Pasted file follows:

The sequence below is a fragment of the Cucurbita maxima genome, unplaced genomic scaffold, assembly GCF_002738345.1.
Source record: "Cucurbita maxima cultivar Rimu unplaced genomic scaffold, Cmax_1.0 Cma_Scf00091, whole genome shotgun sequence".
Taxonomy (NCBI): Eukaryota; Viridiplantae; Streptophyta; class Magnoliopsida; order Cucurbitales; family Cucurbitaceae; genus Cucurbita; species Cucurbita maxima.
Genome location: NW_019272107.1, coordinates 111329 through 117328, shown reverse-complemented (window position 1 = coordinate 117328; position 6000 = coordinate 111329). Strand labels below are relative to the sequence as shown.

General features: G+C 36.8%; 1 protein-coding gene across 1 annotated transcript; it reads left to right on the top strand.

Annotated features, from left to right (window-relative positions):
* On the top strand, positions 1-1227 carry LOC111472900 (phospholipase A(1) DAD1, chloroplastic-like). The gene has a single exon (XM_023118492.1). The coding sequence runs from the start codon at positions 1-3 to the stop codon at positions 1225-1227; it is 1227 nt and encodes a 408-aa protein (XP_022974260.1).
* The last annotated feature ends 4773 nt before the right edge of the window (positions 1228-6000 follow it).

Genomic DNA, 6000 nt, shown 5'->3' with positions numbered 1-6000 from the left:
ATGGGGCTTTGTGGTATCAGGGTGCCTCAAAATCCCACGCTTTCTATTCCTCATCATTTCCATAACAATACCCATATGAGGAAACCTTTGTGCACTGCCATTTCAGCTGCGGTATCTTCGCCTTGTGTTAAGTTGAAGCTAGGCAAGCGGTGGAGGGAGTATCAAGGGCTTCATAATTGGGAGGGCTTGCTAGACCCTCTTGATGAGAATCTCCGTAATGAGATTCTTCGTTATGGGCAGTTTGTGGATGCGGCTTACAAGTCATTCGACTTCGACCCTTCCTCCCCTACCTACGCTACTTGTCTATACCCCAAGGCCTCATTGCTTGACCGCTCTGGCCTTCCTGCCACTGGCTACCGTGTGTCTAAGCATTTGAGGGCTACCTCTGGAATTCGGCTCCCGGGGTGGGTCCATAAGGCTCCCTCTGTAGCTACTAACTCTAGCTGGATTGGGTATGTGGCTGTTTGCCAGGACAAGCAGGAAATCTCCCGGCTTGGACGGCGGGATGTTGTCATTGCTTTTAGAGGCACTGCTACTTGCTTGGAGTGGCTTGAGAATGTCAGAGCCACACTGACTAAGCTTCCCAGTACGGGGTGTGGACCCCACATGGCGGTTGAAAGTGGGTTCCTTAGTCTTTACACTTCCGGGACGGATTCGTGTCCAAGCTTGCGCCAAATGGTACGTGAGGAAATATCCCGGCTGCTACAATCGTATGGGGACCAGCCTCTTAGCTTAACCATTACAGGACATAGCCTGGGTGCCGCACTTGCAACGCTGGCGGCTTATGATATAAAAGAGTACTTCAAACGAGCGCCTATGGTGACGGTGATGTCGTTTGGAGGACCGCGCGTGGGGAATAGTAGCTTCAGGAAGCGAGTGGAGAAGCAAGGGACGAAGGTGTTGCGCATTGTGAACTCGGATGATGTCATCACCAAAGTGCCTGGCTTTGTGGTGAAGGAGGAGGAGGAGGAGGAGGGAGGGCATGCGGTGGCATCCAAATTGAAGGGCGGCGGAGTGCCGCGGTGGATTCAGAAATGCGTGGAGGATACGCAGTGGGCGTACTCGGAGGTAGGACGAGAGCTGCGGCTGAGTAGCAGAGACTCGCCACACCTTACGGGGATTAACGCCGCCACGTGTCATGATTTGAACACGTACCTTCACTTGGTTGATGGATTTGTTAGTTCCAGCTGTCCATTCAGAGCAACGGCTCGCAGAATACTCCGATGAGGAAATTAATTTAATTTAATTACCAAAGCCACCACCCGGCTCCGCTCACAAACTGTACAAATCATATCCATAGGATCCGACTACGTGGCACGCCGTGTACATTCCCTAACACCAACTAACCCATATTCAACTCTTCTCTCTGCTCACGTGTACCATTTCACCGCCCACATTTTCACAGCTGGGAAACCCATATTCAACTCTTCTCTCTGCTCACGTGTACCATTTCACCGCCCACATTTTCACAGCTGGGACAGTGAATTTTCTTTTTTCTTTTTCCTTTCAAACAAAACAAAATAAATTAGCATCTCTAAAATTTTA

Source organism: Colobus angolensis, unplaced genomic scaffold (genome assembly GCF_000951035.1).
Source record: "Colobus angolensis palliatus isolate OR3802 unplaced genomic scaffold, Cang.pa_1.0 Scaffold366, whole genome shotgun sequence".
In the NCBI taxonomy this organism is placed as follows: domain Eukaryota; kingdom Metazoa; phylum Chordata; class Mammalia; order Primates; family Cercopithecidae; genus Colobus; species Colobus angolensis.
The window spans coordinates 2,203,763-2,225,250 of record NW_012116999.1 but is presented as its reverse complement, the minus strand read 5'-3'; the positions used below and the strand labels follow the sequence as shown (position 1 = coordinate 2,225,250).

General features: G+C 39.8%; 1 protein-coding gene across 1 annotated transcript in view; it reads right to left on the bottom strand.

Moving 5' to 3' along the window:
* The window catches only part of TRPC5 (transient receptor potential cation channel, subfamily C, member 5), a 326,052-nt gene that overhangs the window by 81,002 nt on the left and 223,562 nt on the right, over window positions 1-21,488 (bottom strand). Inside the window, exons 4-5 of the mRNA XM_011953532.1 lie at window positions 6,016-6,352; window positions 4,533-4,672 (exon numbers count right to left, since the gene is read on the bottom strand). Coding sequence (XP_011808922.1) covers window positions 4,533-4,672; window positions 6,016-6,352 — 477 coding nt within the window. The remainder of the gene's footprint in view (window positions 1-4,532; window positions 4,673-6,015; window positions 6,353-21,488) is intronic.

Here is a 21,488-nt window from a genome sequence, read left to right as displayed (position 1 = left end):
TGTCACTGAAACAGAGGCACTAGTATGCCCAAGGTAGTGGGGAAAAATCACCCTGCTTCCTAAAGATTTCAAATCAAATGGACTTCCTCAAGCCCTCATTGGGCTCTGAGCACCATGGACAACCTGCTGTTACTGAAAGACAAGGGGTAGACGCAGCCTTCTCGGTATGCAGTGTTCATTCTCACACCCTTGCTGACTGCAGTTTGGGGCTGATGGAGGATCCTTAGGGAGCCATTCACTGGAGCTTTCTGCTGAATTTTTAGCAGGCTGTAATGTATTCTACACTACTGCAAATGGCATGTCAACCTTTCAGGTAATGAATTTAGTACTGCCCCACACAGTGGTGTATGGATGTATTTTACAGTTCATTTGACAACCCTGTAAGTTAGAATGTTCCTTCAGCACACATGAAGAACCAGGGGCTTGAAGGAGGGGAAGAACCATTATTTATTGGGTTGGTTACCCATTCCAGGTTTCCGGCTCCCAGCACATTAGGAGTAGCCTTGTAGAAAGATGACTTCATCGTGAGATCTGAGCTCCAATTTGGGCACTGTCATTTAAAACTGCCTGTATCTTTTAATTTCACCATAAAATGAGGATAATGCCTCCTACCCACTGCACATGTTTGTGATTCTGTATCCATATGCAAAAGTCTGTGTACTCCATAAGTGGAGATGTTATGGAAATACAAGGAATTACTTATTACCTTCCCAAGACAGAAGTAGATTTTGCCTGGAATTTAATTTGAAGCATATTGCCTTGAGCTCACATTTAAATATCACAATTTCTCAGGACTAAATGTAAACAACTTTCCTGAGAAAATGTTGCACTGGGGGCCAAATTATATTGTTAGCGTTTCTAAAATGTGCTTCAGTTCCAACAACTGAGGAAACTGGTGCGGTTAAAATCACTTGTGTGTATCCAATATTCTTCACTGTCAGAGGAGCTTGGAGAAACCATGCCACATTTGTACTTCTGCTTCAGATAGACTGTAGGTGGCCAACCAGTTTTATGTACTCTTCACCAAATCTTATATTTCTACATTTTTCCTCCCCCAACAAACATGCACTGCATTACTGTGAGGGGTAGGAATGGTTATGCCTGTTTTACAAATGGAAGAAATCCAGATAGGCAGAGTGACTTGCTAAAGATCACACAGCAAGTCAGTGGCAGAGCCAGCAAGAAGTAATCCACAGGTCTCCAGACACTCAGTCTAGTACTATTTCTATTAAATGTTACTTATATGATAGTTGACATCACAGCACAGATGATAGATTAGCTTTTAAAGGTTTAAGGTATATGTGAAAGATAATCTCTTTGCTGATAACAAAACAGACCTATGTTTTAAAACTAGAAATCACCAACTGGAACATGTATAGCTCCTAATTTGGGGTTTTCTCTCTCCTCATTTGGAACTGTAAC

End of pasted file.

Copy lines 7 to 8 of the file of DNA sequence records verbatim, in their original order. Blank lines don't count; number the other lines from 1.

* On the top strand, positions 1-1227 carry LOC111472900 (phospholipase A(1) DAD1, chloroplastic-like). The gene has a single exon (XM_023118492.1). The coding sequence runs from the start codon at positions 1-3 to the stop codon at positions 1225-1227; it is 1227 nt and encodes a 408-aa protein (XP_022974260.1).
* The last annotated feature ends 4773 nt before the right edge of the window (positions 1228-6000 follow it).